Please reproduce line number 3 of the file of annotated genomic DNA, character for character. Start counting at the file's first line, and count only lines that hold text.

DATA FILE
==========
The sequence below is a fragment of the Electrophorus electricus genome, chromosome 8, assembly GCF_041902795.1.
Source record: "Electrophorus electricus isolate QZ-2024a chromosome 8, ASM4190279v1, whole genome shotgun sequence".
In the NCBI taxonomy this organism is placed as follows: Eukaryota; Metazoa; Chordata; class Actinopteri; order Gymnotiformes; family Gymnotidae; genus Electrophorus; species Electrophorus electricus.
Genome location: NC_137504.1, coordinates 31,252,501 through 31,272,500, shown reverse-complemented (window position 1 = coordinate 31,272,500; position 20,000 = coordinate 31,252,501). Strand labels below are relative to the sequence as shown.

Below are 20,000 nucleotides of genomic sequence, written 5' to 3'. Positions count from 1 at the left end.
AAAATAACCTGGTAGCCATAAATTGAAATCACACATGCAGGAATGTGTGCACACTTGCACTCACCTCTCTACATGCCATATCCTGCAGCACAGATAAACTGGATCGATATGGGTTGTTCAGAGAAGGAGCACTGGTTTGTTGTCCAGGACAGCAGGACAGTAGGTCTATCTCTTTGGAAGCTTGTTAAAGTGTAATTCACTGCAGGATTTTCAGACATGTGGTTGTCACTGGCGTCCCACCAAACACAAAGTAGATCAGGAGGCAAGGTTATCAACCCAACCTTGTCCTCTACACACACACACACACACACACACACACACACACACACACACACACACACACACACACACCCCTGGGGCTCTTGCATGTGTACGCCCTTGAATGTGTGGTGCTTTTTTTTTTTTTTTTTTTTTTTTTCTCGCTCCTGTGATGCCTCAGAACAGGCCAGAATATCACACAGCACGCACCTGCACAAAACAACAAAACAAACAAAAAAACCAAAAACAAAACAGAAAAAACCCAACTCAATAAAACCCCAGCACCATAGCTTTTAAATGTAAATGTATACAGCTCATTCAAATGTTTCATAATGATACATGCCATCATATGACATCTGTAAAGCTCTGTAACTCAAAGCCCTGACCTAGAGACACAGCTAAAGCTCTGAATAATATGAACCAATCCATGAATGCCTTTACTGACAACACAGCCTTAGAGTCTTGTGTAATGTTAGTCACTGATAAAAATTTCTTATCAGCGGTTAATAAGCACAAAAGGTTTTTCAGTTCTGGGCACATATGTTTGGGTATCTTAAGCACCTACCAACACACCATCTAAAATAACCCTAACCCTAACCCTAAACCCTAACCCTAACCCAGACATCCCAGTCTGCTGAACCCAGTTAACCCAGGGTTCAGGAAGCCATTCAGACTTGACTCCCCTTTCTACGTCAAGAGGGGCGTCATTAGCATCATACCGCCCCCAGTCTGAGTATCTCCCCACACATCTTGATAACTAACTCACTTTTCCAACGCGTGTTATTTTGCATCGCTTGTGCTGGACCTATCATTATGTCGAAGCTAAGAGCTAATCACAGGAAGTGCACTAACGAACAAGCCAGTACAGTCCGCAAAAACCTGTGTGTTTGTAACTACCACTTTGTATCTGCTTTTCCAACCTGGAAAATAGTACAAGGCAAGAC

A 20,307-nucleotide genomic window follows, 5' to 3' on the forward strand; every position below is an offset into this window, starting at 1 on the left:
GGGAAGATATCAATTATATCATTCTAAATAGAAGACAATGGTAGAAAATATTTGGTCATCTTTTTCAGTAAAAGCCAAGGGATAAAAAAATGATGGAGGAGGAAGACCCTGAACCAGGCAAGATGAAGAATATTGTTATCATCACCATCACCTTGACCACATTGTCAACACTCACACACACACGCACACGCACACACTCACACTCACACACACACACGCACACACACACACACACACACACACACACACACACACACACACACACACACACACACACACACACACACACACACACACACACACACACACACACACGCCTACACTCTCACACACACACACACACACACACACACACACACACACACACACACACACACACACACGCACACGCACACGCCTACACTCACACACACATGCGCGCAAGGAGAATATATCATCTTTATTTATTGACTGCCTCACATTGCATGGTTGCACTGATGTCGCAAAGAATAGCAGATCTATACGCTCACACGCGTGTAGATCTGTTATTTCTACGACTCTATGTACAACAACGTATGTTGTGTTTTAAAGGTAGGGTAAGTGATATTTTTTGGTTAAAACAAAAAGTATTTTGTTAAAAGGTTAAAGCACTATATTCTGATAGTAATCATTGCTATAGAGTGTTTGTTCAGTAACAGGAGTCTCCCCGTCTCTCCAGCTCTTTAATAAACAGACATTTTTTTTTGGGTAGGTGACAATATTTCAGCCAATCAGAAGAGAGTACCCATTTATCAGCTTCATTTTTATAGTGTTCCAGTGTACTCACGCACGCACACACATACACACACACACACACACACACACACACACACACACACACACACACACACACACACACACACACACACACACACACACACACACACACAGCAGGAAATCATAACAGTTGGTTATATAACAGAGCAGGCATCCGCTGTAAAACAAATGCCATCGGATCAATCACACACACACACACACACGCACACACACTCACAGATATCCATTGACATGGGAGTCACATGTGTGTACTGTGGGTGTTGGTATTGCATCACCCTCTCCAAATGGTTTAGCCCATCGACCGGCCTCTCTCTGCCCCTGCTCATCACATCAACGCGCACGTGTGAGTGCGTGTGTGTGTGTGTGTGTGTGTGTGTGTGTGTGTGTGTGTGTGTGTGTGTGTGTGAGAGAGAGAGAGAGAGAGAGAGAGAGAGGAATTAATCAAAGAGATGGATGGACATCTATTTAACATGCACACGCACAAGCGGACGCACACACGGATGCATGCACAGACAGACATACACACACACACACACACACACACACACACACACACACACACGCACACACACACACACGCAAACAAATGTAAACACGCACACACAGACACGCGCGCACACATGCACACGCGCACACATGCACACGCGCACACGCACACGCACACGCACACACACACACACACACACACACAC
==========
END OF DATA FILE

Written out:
In the NCBI taxonomy this organism is placed as follows: Eukaryota; Metazoa; Chordata; class Actinopteri; order Gymnotiformes; family Gymnotidae; genus Electrophorus; species Electrophorus electricus.